“Once that side of the closet is out of the equation, now you have the rest of the closet to work with. Nothing else is really off limits in the office but it has to be styled appropriately and tailored to your particular business.
“Consider this: an international, large law firm partner may be expected to wear a suit at all times. Denim may not be an appropriate option for him/her. But, an advertising executive that works in a more creative environment may be able to style his/her denim with a blazer and be perfectly office appropriate. It’s advisable for folks to take cues from executives about what is and is not appropriate in each office environment.”
4 ‘Don’t underestimate the power of presentation’
Lindsey Bennett is the lead designer at Azazie. She believes, “There is a lot of confusion swirling around what is appropriate to wear to work that allows you to be both professional and show your style. You can’t blame people for being confused because the answer will vary depending on age, gender, industry, region, etc. What I consider appropriate as an employee in the fashion industry in San Francisco is very different from what I would suggest my friend starting out in finance on Wall Street should wear.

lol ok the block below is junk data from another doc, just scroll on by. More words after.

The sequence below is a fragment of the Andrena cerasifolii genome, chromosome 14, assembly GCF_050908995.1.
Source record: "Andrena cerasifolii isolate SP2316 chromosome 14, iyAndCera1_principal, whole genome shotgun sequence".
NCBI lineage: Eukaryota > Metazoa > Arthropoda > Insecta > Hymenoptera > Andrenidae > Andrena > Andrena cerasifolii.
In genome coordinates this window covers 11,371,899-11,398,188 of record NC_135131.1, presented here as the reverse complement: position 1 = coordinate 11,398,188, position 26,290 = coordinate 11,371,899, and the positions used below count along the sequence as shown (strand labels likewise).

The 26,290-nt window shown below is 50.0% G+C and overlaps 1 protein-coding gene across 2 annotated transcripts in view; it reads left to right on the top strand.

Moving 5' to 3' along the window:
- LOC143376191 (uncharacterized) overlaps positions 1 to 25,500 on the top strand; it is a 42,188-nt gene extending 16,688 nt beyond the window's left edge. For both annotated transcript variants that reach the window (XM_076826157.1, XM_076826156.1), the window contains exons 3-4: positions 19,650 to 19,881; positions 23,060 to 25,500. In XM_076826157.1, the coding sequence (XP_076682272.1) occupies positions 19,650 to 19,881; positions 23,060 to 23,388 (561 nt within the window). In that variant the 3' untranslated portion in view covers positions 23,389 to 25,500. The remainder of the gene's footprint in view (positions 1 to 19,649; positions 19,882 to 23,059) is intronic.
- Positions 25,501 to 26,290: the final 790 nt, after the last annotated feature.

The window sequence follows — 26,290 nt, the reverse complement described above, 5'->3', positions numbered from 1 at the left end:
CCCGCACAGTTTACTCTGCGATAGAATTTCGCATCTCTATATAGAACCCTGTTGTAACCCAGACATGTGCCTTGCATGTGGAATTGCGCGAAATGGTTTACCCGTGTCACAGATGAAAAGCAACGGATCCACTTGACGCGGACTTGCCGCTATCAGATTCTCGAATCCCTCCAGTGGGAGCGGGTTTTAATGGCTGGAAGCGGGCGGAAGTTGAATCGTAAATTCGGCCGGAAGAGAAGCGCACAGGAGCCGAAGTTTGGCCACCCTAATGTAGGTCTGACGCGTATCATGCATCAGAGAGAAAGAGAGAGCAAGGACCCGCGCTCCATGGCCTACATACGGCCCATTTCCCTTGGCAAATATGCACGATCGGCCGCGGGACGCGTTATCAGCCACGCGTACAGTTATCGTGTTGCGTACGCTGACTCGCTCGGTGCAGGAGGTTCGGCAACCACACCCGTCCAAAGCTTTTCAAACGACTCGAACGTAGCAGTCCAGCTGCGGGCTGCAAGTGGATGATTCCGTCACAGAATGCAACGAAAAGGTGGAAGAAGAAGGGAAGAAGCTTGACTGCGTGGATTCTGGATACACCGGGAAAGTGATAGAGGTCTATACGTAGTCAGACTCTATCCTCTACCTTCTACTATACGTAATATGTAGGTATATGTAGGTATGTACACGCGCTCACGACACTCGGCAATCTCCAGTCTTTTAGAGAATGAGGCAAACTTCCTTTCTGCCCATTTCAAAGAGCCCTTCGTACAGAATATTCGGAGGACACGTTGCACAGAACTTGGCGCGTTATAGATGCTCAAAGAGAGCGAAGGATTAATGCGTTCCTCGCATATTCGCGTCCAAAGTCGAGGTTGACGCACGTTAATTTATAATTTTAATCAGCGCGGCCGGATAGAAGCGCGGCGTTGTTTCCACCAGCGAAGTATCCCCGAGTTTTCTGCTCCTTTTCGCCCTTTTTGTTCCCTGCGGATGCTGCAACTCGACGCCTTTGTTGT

“I think there are a few good rules to stick to. For women, jeans are okay as long as the other elements of the outfit raise the bar. Meaning, pair your jeans with heels, a blouse, or a blazer. You don’t need all three but at something to make it look like you didn’t jump out of bed and grab the outfit you wore around the house on Sunday.
“The nice thing for men is they can wear their jeans with a casual button up or polo style shirt so long as they rock some sleek leather slip ons and a nice belt.
“The important rule is to not underestimate the power of presentation. While as a society we have relaxed on many social dressing norms, how you present yourself still matters especially in a work environment. Don’t wear anything with stains, holes (that aren’t supposed to be there), and leave the shoes that need a visit to the cobbler at home.”
5 ‘Stand out in a positive way’
Erica Waddell is a Chief Designer and has her own clothing line with a retail location in LA. Erica said, “Standing out in a positive way is almost never a bad thing in an office. Wearing fun colors and exciting patterns shows that you are willing to take creative risks. It’s a great way to get attention. And guess who else notices? Your boss! Often, a bland workplace makes people feel uncomfortable wearing something bright or busy. In reality, those who don’t dress that way are envious of those with the guts to do so.”
6 ‘Let’s talk appropriate first’
Vanessa Valiente of V-Style Blog is a Personal Stylist. She regularly styles hundreds of professional men and women and has lots of proven, personally-tested tips and tricks to share.
On work attire, Vanessa said, “Let’s talk appropriate first. It’s always a good idea to keep overtly sexual, costume-y and casual styles separate from your work wardrobe.
“Overtly sexual: meaning don’t show off your cleavage, expose your bra, your midriff, your upper thigh, or pair extremely tight-fitting pants with a short shirt.